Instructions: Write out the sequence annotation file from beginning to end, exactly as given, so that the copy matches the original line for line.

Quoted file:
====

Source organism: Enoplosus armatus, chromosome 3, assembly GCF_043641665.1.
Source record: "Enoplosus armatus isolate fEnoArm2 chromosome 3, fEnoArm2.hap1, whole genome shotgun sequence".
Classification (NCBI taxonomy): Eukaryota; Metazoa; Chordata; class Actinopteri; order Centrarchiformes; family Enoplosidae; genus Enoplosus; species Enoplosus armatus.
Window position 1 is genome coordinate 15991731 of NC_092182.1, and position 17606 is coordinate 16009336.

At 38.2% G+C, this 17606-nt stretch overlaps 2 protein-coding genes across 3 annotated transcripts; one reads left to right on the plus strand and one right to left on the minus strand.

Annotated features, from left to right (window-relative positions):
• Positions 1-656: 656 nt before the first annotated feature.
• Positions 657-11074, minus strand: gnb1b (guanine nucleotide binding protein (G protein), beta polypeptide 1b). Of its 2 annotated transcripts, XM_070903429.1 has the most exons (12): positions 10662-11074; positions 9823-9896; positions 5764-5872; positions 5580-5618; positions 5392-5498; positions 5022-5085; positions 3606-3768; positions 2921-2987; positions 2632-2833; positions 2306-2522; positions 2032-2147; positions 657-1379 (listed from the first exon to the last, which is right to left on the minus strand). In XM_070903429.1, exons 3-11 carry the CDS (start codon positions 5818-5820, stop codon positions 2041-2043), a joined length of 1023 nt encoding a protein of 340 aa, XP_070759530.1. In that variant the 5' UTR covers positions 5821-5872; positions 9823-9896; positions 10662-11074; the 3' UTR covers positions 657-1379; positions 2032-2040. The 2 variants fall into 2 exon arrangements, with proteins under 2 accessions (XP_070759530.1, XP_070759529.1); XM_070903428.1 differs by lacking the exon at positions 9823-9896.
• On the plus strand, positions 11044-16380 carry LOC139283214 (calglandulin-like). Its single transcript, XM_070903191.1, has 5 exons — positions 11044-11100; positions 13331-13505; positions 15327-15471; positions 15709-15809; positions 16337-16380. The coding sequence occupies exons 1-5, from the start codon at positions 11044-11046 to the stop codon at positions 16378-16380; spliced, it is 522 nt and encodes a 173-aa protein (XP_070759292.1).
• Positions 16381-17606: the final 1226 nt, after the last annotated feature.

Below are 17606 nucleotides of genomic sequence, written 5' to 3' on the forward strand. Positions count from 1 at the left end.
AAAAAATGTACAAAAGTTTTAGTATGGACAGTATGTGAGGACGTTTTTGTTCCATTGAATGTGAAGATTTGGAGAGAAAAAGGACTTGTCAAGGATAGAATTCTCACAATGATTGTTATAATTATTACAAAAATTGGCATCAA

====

Source organism: Enoplosus armatus, chromosome 3, assembly GCF_043641665.1.
Source record: "Enoplosus armatus isolate fEnoArm2 chromosome 3, fEnoArm2.hap1, whole genome shotgun sequence".
Classification (NCBI taxonomy): Eukaryota; Metazoa; Chordata; class Actinopteri; order Centrarchiformes; family Enoplosidae; genus Enoplosus; species Enoplosus armatus.
Window position 1 is genome coordinate 15991731 of NC_092182.1, and position 17606 is coordinate 16009336.

At 38.2% G+C, this 17606-nt stretch overlaps 2 protein-coding genes across 3 annotated transcripts; one reads left to right on the plus strand and one right to left on the minus strand.

Annotated features, from left to right (window-relative positions):
• Positions 1-656: 656 nt before the first annotated feature.
• Positions 657-11074, minus strand: gnb1b (guanine nucleotide binding protein (G protein), beta polypeptide 1b). Of its 2 annotated transcripts, XM_070903429.1 has the most exons (12): positions 10662-11074; positions 9823-9896; positions 5764-5872; positions 5580-5618; positions 5392-5498; positions 5022-5085; positions 3606-3768; positions 2921-2987; positions 2632-2833; positions 2306-2522; positions 2032-2147; positions 657-1379 (listed from the first exon to the last, which is right to left on the minus strand). In XM_070903429.1, exons 3-11 carry the CDS (start codon positions 5818-5820, stop codon positions 2041-2043), a joined length of 1023 nt encoding a protein of 340 aa, XP_070759530.1. In that variant the 5' UTR covers positions 5821-5872; positions 9823-9896; positions 10662-11074; the 3' UTR covers positions 657-1379; positions 2032-2040. The 2 variants fall into 2 exon arrangements, with proteins under 2 accessions (XP_070759530.1, XP_070759529.1); XM_070903428.1 differs by lacking the exon at positions 9823-9896.
• On the plus strand, positions 11044-16380 carry LOC139283214 (calglandulin-like). Its single transcript, XM_070903191.1, has 5 exons — positions 11044-11100; positions 13331-13505; positions 15327-15471; positions 15709-15809; positions 16337-16380. The coding sequence occupies exons 1-5, from the start codon at positions 11044-11046 to the stop codon at positions 16378-16380; spliced, it is 522 nt and encodes a 173-aa protein (XP_070759292.1).
• Positions 16381-17606: the final 1226 nt, after the last annotated feature.

Below are 17606 nucleotides of genomic sequence, written 5' to 3' on the forward strand. Positions count from 1 at the left end.
AAAAAATGTACAAAAGTTTTAGTATGGACAGTATGTGAGGACGTTTTTGTTCCATTGAATGTGAAGATTTGGAGAGAAAAAGGACTTGTCAAGGATAGAATTCTCACAATGATTGTTATAATTATTACAAAAATTGGCATCAA